Pakistan's Musharraf Declares State Of Emergency
Pakistan's Musharraf Declares State of Emergency, Suspends Constitution
Pakistan's President Pervez Musharraf has declared a state of emergency and issued a provisional constitution. State television carried the state of emergency announcement Saturday evening, hours after independent news channels in the country reported a declaration was imminent.
A broadcaster for the state television read a statement attributed to the chief of army staff, which is the other office President Musharraf holds.
He said the chief of the army staff has imposed a state of emergency and issued a provisional constitution.
There was no further explanation for the announcement.
Phone lines have been cut and independent news channels have gone off the air. Army vehicles took up positions on key roads in Islamabad and surrounded the Supreme Court, where several top judges are believed to be located.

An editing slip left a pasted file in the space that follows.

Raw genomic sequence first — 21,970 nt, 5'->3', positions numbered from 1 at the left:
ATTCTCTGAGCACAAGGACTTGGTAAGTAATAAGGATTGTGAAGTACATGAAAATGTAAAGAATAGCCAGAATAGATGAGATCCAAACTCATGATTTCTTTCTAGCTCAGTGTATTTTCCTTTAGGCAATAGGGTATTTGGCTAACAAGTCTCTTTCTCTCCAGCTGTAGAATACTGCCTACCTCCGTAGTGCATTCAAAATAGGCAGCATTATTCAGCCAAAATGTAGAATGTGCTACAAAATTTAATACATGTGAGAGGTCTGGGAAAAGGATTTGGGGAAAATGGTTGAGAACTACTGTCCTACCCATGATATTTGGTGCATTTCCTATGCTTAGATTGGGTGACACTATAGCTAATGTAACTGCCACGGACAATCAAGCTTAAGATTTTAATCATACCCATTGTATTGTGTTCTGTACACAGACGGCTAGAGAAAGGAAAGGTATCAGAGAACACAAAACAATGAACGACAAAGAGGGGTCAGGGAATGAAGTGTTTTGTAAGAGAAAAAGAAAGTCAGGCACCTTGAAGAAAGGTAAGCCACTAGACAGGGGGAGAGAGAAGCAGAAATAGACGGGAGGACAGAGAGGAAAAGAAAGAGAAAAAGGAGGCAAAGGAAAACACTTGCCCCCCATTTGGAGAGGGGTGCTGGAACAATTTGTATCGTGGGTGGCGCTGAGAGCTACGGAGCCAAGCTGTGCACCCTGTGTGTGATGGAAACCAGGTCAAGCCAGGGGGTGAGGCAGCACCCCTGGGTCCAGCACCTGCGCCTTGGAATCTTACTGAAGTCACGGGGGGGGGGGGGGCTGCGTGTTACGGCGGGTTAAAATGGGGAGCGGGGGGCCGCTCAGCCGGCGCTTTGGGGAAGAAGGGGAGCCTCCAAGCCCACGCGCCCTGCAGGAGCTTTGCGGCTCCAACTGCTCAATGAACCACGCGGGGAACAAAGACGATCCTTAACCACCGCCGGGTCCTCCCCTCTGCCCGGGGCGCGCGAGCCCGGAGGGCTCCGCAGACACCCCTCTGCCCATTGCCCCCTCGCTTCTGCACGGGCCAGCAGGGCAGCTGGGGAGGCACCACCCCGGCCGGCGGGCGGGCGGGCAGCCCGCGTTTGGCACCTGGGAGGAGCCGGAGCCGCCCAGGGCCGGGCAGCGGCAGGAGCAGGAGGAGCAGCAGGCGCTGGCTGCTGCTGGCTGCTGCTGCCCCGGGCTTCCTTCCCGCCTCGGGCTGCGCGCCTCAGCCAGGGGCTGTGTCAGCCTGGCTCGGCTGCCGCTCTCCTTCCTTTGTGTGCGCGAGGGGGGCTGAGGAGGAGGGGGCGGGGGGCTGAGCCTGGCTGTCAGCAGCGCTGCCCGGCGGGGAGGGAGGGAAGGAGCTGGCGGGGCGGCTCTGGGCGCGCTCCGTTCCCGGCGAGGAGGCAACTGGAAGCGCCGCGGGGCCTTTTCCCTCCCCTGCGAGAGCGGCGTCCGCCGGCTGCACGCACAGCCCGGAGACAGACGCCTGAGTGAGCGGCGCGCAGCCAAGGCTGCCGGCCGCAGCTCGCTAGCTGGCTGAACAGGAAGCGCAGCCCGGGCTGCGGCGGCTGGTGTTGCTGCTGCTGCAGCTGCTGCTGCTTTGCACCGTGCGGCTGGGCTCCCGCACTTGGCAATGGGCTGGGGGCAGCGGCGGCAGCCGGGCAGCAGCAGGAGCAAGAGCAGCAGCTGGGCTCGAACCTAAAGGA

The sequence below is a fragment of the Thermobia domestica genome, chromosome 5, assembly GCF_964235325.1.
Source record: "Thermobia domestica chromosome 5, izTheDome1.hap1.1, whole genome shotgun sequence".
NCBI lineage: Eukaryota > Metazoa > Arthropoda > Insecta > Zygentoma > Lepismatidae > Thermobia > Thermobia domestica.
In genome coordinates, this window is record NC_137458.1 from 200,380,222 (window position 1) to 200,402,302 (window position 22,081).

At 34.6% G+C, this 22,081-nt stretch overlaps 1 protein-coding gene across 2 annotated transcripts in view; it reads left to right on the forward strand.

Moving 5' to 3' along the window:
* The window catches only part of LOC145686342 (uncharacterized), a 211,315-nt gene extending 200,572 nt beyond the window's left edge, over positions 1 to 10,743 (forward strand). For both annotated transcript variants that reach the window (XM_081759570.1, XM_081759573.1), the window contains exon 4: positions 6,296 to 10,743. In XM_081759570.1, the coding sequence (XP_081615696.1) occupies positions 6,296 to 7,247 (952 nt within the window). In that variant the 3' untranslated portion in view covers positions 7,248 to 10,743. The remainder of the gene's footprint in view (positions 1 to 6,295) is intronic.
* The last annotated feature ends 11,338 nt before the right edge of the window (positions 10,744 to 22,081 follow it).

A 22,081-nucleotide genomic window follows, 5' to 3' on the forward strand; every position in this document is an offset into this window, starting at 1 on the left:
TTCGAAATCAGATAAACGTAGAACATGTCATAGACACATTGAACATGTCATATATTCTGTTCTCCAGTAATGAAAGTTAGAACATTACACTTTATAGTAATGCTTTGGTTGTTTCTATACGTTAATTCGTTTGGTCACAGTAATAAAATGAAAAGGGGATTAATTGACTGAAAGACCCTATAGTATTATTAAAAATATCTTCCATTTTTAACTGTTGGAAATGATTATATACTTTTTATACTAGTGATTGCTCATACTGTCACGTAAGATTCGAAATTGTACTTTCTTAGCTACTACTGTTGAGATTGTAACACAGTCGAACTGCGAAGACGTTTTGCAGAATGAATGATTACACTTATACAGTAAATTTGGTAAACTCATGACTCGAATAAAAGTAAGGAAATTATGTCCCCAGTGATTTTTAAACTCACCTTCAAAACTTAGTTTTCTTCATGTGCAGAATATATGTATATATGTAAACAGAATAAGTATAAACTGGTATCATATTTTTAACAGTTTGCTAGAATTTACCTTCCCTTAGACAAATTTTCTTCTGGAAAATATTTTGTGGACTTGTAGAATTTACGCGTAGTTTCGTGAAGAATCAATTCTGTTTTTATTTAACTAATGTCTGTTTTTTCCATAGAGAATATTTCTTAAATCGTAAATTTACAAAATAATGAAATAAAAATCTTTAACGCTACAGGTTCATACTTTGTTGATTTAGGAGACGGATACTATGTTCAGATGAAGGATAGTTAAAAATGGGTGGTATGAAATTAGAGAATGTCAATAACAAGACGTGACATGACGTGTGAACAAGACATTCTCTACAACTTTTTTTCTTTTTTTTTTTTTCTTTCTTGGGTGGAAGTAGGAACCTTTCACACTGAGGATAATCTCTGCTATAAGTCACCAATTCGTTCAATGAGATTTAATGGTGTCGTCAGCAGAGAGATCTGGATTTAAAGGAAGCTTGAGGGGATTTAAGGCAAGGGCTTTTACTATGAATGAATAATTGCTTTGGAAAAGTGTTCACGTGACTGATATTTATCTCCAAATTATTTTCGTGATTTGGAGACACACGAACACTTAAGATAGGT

The move follows a series of suicide attacks on official and military targets in recent weeks, as well as an ongoing battle with militants in northwestern Pakistan's Swat Valley.
Former Prime Minister Benazir Bhutto left Pakistan on Thursday to visit family in Dubai.
Several key cases regarding the country's political leadership are under consideration in the Supreme Court, including a constitutional challenge to President Musharraf's unofficial re-election.
Pakistan's legal community has been a fierce critic of Mr. Musharraf after he tried to remove the nation's chief justice from his office in March.
Following the state of emergency announcement, judges on the court told independent news channels they would try to strike down the measure.